Music & History

I’ve been thinking lately about how my musical education as a young person primed me to embrace intellectual history as enthusiastically as I have.

My long-term interest in classical music (that frustrating catch-all term) includes a significant interest in baroque music and historically informed performance. From a very young age I was drawn to Handel, Bach, Vivaldi, and others, including somewhat obscure names that I dug up on Youtube and in piles of sheet music.

It became clear to me early on that there are a range of approaches taken to the interpretation and performance of baroque music. It was fascinating to compare different versions of the same piece and consider what had gone into making each sound as it did. Why did some conductors and performers care about historical accuracy? Why were others unconcerned?

When I was 13 I received a life-changing Christmas gift from my father: a recording of Handel’s Messiah, the 1959 one conducted by Malcolm Sargent with the Huddersfield Choral Society and Liverpool Philharmonic. The booklet inside the CD case had a blurb about the recording and the artists, which included discussion of choices made to not stick to original instrumentation and to abridge the work. I read it over many times. I was fascinating by this glimpse behind the curtains. I had no idea that so much about classical music performance was up for debate.

Youtube, live performances, and my own experiences as a violist and a chorister have shown me many different productions of Messiah over the years, performed with a range of soloists and ensembles and performance philosophies. Some of these have been historically-accurate performances, where everything from the kind of instruments used to interpretation of written directions to use of vibrato is carefully considered, with a view to recreating the kind of sounds a 1740s audience would have heard when listening to Handel’s glorious new creation

Every time I hear Messiah it’s like hearing it for the first time, yet of course so very familiar. It is still Messiah regardless of how it’s performed. I’m still profoundly moved whether I’m hearing a baroque ensemble or an orchestra in a modern configuration. Comparing the aesthetic qualities of the different performances I’ve seen over the years is quite enjoyable.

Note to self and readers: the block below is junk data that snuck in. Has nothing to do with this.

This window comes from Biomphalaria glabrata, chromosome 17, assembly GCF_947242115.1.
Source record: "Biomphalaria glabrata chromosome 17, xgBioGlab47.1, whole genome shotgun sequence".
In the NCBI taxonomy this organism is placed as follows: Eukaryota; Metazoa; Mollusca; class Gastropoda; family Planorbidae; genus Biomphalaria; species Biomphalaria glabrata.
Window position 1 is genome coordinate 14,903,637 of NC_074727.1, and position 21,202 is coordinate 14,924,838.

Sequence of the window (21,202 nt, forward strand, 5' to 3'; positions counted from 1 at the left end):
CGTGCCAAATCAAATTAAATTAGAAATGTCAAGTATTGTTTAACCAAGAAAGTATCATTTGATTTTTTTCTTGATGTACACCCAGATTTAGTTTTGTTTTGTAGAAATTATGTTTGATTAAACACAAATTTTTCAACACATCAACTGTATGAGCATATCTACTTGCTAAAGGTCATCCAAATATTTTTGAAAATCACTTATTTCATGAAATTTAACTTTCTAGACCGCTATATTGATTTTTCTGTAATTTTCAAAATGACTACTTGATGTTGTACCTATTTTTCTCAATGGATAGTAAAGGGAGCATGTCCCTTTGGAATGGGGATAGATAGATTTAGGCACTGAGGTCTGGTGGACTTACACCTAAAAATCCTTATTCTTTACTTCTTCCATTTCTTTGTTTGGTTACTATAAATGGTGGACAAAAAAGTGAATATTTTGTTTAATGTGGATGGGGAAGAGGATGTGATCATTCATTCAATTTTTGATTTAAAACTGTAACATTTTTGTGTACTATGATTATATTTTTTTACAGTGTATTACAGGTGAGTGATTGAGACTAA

And yet, and yet. If pressed, I will opt for a historically informed performance. I want something nuanced and thoughtful, not bloated and verging on a kind of performative self-consciousness (Yes, We Are Performing A Very Famous Piece). Not the kindest appraisal and not universally correct, but correct enough to have shaped my preferences.

Thinking about these things so deeply as a young person surely went some way in making me extremely receptive to the ideas of Cambridge school intellectual historians. Quentin Skinner urges us to uncover the often neglected riches of our intellectual heritage; when I heard that for the first time I thought, you know, I think I understand what you mean.


I think there is a very interesting comparison to be made between historically informed musical performance and contextual intellectual history. It’s not one-to-one, for many obvious reasons, but there is something there. Musicians and historians in these traditions are both working to uncover, restore, and re-create the past as faithfully as they can. They are each piecing together a puzzle of sorts. They seek to leave modern prejudices behind and carefully collect and collate evidence that shapes their output in the image (for it will only ever be an image) of the past.

Similar questions face each type of historical enquiry, especially when these contextualists of either field are perceived as elitist or antiquarian. Why does it all matter? Who cares? Essays, operas, concerti, treatises of the past: their authors are long dead, and so are their target audiences.

But consider the riches we uncover by taking slow and careful hands to the task of excavating the nuances of past thought. If a composer intended a note be played this way and not that, it can transform a piece of music entirely. We show respect to the composer’s vision by seeking to reproduce their music as faithfully as we can, and we are rewarded richly for doing so. Or, if present-day political rhetoric is backed by the authority of a long-dead theorist whose work can’t possibly be considered to be supporting it, this appropriation needs to be challenged and original intentions of the author revealed. We in the present day are then forced to use our own brains to address our own issues instead of asking a giant of the past to do it for us.

Perhaps I just deify the author too much. I want to know what Bach meant when he wrote what he did. I want to hear what he wanted his music to sound like to an audience. I want to understand our intellectual heritage of a given topic rather than crudely wondering what the texts on that topic can offer in the present day. No one in the past was writing specifically for me, and I don’t believe there is anything to be gained from treating their work as though they were.

Listen to Handel’s Concerto Grosso Op.6 No.12 in the hands of the Australian Brandenburg Orchestra under Paul Dyer, and then to the Münchener Bach-Orchester under Karl Richter. Listen especially to the aria, the third movement. It’s a beautiful piece of music, in either rendition, but hear how different interpretations transform a piece entirely:

I have a particular affection and respect for Richter style interpretations of baroque work, but it’s hard to deny the sheer brilliance and sophistication of the Brandenburg Orchestra’s playing. They draw out tensions and beauty that aren’t present in other interpretations.


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